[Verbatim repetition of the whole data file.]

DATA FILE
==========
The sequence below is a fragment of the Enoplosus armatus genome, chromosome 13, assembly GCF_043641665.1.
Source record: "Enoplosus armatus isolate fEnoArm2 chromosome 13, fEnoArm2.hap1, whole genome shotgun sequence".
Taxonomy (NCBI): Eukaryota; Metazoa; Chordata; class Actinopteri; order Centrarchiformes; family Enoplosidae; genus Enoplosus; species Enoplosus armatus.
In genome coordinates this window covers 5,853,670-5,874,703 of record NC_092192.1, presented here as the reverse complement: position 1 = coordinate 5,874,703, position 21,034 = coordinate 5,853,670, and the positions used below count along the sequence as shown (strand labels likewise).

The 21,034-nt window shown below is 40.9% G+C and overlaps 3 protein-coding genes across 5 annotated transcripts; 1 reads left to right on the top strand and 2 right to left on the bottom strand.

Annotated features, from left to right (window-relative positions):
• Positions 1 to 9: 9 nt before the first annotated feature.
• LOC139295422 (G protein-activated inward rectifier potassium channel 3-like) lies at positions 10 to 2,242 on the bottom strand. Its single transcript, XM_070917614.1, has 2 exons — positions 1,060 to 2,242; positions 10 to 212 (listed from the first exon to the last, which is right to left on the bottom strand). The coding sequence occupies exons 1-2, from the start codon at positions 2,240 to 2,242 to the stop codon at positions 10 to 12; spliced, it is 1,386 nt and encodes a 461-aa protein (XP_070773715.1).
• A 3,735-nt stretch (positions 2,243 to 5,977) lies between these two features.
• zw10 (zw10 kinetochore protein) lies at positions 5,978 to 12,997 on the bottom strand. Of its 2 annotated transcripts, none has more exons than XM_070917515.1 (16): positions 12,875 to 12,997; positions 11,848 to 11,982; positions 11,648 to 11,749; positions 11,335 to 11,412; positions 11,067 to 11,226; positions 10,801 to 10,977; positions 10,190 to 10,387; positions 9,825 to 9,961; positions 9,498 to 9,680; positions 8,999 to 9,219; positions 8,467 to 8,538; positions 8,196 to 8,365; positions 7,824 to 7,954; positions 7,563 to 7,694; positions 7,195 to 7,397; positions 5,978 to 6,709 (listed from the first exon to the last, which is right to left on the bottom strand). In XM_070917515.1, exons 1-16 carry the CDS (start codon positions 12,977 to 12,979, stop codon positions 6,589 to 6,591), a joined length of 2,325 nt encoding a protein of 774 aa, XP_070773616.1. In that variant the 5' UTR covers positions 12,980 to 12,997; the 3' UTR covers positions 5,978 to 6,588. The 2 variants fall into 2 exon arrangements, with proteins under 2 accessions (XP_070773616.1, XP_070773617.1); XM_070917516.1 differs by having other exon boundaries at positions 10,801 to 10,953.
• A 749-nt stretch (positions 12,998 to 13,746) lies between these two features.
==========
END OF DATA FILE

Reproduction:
The sequence below is a fragment of the Enoplosus armatus genome, chromosome 13, assembly GCF_043641665.1.
Source record: "Enoplosus armatus isolate fEnoArm2 chromosome 13, fEnoArm2.hap1, whole genome shotgun sequence".
Taxonomy (NCBI): Eukaryota; Metazoa; Chordata; class Actinopteri; order Centrarchiformes; family Enoplosidae; genus Enoplosus; species Enoplosus armatus.
In genome coordinates this window covers 5,853,670-5,874,703 of record NC_092192.1, presented here as the reverse complement: position 1 = coordinate 5,874,703, position 21,034 = coordinate 5,853,670, and the positions used below count along the sequence as shown (strand labels likewise).

The 21,034-nt window shown below is 40.9% G+C and overlaps 3 protein-coding genes across 5 annotated transcripts; 1 reads left to right on the top strand and 2 right to left on the bottom strand.

Annotated features, from left to right (window-relative positions):
• Positions 1 to 9: 9 nt before the first annotated feature.
• LOC139295422 (G protein-activated inward rectifier potassium channel 3-like) lies at positions 10 to 2,242 on the bottom strand. Its single transcript, XM_070917614.1, has 2 exons — positions 1,060 to 2,242; positions 10 to 212 (listed from the first exon to the last, which is right to left on the bottom strand). The coding sequence occupies exons 1-2, from the start codon at positions 2,240 to 2,242 to the stop codon at positions 10 to 12; spliced, it is 1,386 nt and encodes a 461-aa protein (XP_070773715.1).
• A 3,735-nt stretch (positions 2,243 to 5,977) lies between these two features.
• zw10 (zw10 kinetochore protein) lies at positions 5,978 to 12,997 on the bottom strand. Of its 2 annotated transcripts, none has more exons than XM_070917515.1 (16): positions 12,875 to 12,997; positions 11,848 to 11,982; positions 11,648 to 11,749; positions 11,335 to 11,412; positions 11,067 to 11,226; positions 10,801 to 10,977; positions 10,190 to 10,387; positions 9,825 to 9,961; positions 9,498 to 9,680; positions 8,999 to 9,219; positions 8,467 to 8,538; positions 8,196 to 8,365; positions 7,824 to 7,954; positions 7,563 to 7,694; positions 7,195 to 7,397; positions 5,978 to 6,709 (listed from the first exon to the last, which is right to left on the bottom strand). In XM_070917515.1, exons 1-16 carry the CDS (start codon positions 12,977 to 12,979, stop codon positions 6,589 to 6,591), a joined length of 2,325 nt encoding a protein of 774 aa, XP_070773616.1. In that variant the 5' UTR covers positions 12,980 to 12,997; the 3' UTR covers positions 5,978 to 6,588. The 2 variants fall into 2 exon arrangements, with proteins under 2 accessions (XP_070773616.1, XP_070773617.1); XM_070917516.1 differs by having other exon boundaries at positions 10,801 to 10,953.
• A 749-nt stretch (positions 12,998 to 13,746) lies between these two features.